Dan Wotherspoon, “On the Death of Nephi,” Sunstone, March 2005
IN MY ROLE here at Sunstone, I am often asked about my own take on the Book of Mormon. Given my exposure to Book of Mormon controversies over the past couple of decades, especially the recent challenges from DNA studies, how has the Book of Mormon survived for me?
When I answer my conversation partners that I really haven’t come to a conclusion, they usually seem disappointed. Surely after years of thinking about it, I’ve had time to get my mind around what I think the book is! “Come on,” they’ll seem to plead, “just say it.” I’m usually not sure what exactly they’re hoping to hear from me, but there’s something about their desperation for a succinct statement that makes me even more determined not to offer one.
To some degree, my hesitation comes from feeling that I have an inadequate knowledge of the relevant materials—all the arguments for and against its historicity. I’ve watched and listened to all sides as they’ve brought out their best stuff, but I still can’t say that I’m fully conversant with the strengths and weaknesses of every approach. There’s no personal image more unseemly to me than that of the blustery buffoon who has a little knowledge yet waxes long and loud, pretending to know more than he does, feigning a confidence he hasn’t earned. But mostly I hesitate because my walk with the Book of Mormon is a sacred journey for me. It is littered with milestones that mark all sorts of shifts in perspective—and is still ongoing. I’m not really in a hurry to see this journey end.
I GREW up active LDS and, for most of my youth, was seen by my teachers and leaders as a kind of rising star—the kid most likely to be stake president, that kind of thing. I was blessed with a good, grasping mind and an ability to recall scriptures in context while applying them to most any gospel topic. I wasn’t shy as a public speaker. “Oh, what a missionary you’ll make!” I liked the approval I received.
But as with anything that is too easily attained, I didn’t value what I had been given. As with any image that is bequeathed to us by others, my “golden boy” mantle never truly rested well upon my shoulders. And so I shrugged.
By the time I finally read the Book of Mormon five years later, I was no one’s golden boy. Years of sabotaging every gift I’d been given and obliterating every line I’d ever drawn in the sand (as if to say “Here’s the limit to how far I can fall”) had left me without hope. One of the profound moments of my life was hearing what I understood to be the voice and laughter of Satan in my head, saying, Gotcha! You’ve rejected every good thing that has ever come into your life. You couldn’t make a good choice if you tried.
I’ve shared in a past editorial how through the grace of an aunt and uncle, and the magic of living with their loving family, I was slowly able to challenge the taunt of that voice, to prove it wrong and make good choices again. One of those choices was finally to read the Book of Mormon.
It was there that I met Alma the younger and the sons of Mosiah. They were me. And in their transformation, I found hope for my own. Maybe I, too, can be a person of worth again.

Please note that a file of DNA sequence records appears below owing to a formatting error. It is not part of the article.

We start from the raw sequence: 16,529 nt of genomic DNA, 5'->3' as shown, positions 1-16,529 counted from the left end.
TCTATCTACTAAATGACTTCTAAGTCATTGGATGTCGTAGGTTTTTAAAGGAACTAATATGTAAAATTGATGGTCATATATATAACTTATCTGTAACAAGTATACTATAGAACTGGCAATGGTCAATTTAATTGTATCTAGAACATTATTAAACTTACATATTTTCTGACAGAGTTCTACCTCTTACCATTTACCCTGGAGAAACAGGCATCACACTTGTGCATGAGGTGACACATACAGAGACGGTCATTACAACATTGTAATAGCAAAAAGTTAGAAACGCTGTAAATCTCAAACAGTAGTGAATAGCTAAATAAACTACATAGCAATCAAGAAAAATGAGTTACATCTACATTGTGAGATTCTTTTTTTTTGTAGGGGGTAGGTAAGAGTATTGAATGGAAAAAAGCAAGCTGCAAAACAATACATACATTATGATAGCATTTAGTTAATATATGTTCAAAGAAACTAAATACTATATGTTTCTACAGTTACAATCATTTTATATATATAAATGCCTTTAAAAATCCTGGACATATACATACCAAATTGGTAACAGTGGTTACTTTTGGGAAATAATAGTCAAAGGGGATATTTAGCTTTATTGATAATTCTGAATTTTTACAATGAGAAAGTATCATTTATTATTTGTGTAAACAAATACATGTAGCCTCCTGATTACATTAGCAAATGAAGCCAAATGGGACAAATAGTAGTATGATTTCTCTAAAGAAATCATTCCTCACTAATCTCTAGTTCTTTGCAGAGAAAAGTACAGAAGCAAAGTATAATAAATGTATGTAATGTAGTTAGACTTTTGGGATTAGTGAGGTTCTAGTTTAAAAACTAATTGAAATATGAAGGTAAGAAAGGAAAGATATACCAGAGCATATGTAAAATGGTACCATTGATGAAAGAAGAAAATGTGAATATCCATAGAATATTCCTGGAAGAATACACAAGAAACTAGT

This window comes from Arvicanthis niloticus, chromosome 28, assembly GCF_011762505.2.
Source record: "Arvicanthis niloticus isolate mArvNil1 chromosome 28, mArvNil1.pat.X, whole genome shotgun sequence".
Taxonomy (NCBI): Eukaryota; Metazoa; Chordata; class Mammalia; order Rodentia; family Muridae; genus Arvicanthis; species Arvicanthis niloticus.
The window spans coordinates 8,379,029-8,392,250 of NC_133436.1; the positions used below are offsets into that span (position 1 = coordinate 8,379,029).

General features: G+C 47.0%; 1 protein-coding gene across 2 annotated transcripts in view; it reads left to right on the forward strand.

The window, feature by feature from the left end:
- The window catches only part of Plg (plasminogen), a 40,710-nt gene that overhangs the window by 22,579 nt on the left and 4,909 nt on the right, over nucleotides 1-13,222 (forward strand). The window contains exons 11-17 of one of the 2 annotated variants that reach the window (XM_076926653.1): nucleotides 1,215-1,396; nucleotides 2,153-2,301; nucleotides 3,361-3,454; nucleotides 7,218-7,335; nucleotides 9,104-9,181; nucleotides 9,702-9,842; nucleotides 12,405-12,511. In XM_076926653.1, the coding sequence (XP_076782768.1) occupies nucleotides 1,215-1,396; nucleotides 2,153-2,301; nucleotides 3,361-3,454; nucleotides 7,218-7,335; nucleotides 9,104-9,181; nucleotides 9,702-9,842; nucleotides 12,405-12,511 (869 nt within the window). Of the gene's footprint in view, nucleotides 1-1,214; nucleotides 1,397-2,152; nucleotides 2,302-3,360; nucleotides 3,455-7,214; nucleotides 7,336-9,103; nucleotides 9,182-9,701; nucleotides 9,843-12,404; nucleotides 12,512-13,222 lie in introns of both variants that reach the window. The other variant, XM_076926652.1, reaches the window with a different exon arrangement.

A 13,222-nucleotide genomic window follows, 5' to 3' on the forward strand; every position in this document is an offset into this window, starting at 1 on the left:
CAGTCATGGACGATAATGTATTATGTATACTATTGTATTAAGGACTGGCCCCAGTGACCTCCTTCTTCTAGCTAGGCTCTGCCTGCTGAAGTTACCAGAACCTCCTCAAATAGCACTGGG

I’VE READ many commentaries on the Book of Mormon’s weakness as narrative—how, if it is fiction, it’s pretty formulaic stuff. Nephi, Laman and Lemuel, Alma, Amnion, and the other sons of Mosiah—they’re pretty one-dimensional, not very interesting as characters go, archetypes more than depictions of genuine human beings. And I agree. But I’ll always be grateful for my encounter with those poorly drawn people. I’ll never be able to deny how toward the end of my mission, I was blessed to experience what the Book of Mormon says of Amnion and his brothers: that “they were desirous that salvation should be declared to every creature, for they could not bear that any human soul should perish; yea, even the very thoughts that any soul should endure endless torment did cause them to quake and tremble” (Mosiah 28:3). In those final days, I came to experience what the Book of Mormon says of Nephi: that “the fullness of [his] intent” being a desire to call all persons to God (1 Nephi 6:4).
MANY VOICES, some in the letters on the preceding several pages, have begun to use recent DNA studies as decisive grounds to declare their own version of Nietzsche’s “death of God”—in this case, we could say, the death of Nephi. When understood in proper context, however, Nietzsche’s declaration was really about the death of an image of God, an understanding of God that modernity had surely shown to be inadequate, even harmful. For those who had ears to hear, Nietzsche was announcing an opportunity for human beings to re-think, re-value, re-imagine.
“How shall we comfort ourselves, the murderers of all murderers?” he asks of those who through study and faith in modernity have killed God. “Must not we ourselves become gods simply to appear worthy of it? There has never been a greater deed; and whoever is born after us—for the sake of this deed he will belong to a higher history than all history hitherto.”
Given my experiences with the Book of Mormon, Nephi still lives for me. After all my reading and reflection through the years, I haven’t fully decided if he and the others described in the Book of Mormon ever really lived, ever drew real breath; I simply know that they gave life to me and that at times, they’ve taken my breath away.
Killing Nephi is no light matter. As I’ve pondered and continue to ponder this act, I recognize that I am on holy ground. Is what I would offer as justification for my deed something that would serve as a higher truth for those who come after me?
I’m on a sacred journey with Nephi and company. I feel no need to rush to the end.
1. Friedrich Nietzsche, The Gay Science, Walter Kaufmann, trans. (New York: Vintage Books, 1974). 3: 125, 181.